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Why solar homes also go dark during California’s blackout

When wind-driven wildfires whip across California, some homeowners with solar systems might assume they’ll still have electricity if the utility company cuts power to prevent blazes sparked by damaged equipment.

But they’d be wrong.

“It’s sort of a natural assumption that people would think this … and it’s hard to break through that,” said Brad Heavner, policy director for the California Solar & Storage Association.

Homeowners with solar power need a backup system that can store electricity for use when the power goes out, Heavner said, and the most efficient, clean and cost-effective systems are tied to solar power.

“A lot of people go out and buy generators because that’s the cheapest option,” he said. “But with solar storage, you’re also saving on your monthly utility bills year-round when you’re not relying on it for backup.”

Last month, Southern California Edison initiated five power shutoffs. The largest affected 30,000 customers in six counties. Another shutoff impacted 24,000 customers in six counties and lasted 25 hours, according to the California Public Utilities Commission. In the Bay Area, millions went without power when PG&E cut power to stave off fires.

Power shutoffs are generally little more than an unwelcome annoyance for most residents. But for the disabled, tethered to ventilators or dependent on electric wheelchairs, the interruptions can have dire consequences.

In some cases, the standard 48-hour advance notice of a shutdown fails to provide enough time to make arrangements for backup respirators or physical assistance. Beyond that, Californians with electric cars have no way to charge their vehicles at home — or even at a local charging station, potentially leaving thousands without a fast way to evacuate.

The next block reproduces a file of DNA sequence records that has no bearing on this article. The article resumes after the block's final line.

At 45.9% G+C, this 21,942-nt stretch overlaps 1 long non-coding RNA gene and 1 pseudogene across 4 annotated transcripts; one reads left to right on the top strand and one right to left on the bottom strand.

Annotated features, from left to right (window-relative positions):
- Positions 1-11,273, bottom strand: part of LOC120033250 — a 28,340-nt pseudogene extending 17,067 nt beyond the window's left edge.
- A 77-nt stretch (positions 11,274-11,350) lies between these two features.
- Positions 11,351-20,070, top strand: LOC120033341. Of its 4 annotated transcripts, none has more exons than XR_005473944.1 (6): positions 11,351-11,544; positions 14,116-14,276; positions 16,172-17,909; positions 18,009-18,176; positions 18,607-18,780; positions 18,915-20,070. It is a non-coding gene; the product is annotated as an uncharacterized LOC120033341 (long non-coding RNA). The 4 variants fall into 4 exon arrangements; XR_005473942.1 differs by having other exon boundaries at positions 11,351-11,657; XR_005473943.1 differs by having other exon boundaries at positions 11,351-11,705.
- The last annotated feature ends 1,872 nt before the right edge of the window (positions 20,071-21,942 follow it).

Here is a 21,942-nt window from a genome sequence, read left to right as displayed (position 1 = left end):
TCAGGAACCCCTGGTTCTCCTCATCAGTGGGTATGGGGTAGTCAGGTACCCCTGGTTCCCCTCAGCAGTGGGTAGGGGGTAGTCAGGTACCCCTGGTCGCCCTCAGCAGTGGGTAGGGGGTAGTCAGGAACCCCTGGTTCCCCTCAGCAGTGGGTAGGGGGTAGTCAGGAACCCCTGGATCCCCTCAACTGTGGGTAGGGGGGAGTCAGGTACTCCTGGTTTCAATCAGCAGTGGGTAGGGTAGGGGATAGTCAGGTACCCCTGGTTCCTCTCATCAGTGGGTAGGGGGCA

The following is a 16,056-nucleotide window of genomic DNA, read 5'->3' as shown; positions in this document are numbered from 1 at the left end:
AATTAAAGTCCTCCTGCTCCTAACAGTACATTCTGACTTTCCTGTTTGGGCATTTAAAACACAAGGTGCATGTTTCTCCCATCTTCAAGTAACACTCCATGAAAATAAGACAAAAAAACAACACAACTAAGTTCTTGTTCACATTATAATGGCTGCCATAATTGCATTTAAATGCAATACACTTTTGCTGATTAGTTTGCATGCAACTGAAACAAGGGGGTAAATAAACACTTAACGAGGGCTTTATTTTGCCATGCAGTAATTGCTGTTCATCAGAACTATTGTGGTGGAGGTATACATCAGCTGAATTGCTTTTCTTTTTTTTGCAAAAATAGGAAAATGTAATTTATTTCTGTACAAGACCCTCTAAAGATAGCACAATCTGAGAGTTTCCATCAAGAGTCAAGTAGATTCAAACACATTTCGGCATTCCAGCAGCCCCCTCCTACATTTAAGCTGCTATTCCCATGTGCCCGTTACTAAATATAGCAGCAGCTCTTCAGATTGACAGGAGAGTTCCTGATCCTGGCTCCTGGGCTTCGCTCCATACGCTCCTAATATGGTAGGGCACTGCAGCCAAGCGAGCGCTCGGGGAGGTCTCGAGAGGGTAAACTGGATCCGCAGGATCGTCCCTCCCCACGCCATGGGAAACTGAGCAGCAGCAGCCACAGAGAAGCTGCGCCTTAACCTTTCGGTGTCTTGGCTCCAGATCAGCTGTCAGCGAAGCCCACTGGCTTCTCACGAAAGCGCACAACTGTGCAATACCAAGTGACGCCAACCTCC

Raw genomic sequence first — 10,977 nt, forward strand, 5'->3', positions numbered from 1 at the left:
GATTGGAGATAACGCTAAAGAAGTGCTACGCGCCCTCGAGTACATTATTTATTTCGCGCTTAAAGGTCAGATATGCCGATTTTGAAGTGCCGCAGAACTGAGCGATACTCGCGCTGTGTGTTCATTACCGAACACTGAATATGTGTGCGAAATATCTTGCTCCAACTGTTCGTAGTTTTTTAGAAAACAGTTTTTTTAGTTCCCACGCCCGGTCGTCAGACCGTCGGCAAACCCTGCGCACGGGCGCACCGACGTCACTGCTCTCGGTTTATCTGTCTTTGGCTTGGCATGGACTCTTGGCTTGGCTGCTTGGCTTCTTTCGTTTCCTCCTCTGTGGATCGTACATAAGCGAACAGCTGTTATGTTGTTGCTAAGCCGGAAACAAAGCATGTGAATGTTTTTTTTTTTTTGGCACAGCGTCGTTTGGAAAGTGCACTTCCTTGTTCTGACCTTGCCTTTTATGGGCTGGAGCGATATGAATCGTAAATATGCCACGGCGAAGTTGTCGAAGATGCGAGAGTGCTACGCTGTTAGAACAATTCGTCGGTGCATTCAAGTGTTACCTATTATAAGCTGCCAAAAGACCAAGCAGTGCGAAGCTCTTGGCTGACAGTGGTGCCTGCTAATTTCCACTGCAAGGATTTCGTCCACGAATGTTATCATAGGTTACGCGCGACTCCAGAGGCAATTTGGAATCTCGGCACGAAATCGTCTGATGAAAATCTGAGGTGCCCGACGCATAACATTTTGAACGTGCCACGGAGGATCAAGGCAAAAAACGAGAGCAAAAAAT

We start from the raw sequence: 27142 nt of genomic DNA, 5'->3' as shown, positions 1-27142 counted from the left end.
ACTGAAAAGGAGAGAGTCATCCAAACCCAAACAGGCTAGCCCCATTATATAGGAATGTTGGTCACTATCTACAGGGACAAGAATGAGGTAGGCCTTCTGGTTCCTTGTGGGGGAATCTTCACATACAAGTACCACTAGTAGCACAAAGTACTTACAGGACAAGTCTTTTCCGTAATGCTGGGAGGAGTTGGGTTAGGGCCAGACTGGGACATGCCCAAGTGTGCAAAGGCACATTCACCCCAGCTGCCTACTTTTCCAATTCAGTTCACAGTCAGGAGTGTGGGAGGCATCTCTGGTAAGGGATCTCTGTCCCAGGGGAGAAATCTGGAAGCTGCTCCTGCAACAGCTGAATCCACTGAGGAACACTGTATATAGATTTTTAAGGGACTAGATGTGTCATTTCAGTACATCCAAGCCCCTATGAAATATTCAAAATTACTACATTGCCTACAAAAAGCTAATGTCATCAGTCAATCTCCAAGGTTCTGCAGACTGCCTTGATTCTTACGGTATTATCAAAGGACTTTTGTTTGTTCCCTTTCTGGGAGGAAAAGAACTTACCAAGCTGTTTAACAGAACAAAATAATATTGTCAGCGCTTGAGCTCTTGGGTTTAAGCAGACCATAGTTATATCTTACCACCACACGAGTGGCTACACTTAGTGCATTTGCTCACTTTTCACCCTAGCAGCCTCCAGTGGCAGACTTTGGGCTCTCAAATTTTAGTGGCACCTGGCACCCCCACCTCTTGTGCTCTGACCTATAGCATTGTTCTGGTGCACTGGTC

Backup options

The California Solar & Storage Association’s mission is to promote the use of smart, clean energy technologies. The organization offers a breakdown of the benefits, drawbacks and costs associated with various systems:

Portable generator ($400-$1,100): This is the cheapest option for those without solar power. These systems typically run on gasoline and are loud, polluting and foul-smelling. There’s also a danger of carbon monoxide fumes getting into your home.

Backup generator ($7,000-$16,000): These systems are also for homeowners without solar, but they’re pricier and equally loud and polluting. They run on natural gas or liquid propane and are subject to interruptions if your gas line is turned off during a blackout or if you don’t have enough propane on hand.

Energy storage only ($7,000-$14,000): Unlike portable and backup generators, this system is clean, quiet and requires minimal maintenance. They are typically powered by lithium-ion or lead-acid batteries. This will also lower your monthly utility bills throughout the year. It can provide power for one to two days before an external power supply is needed.

Solar plus storage ($15,000-$22,000): Clean, quiet and virtually maintenance-free. The battery is charged by a connected solar system. This will reduce your utility bills and can recharge daily. But its duration will depend on the size of the system and availability of sunlight.

Adding storage to solar ($5,000-$10,000): This battery system can be added to an existing solar system. Duration again depends on the size of the system and available sunlight.

Dry brush, high temperatures, low humidity and steady winds helped spread the Tick fire Thursday, Oct. 24, 2019. (Photo by Rick McClure/Special to the Los Angeles Daily News)

A smart return on investment

“If you don’t have the money upfront to pay for some of these systems you could get a loan or do a lease,” Heavner said. “You might be paying $50 a month, but you’ll also be saving $80 a month on your utility bill. If you look at the 30-year return on investment, you can hardly do better than that.”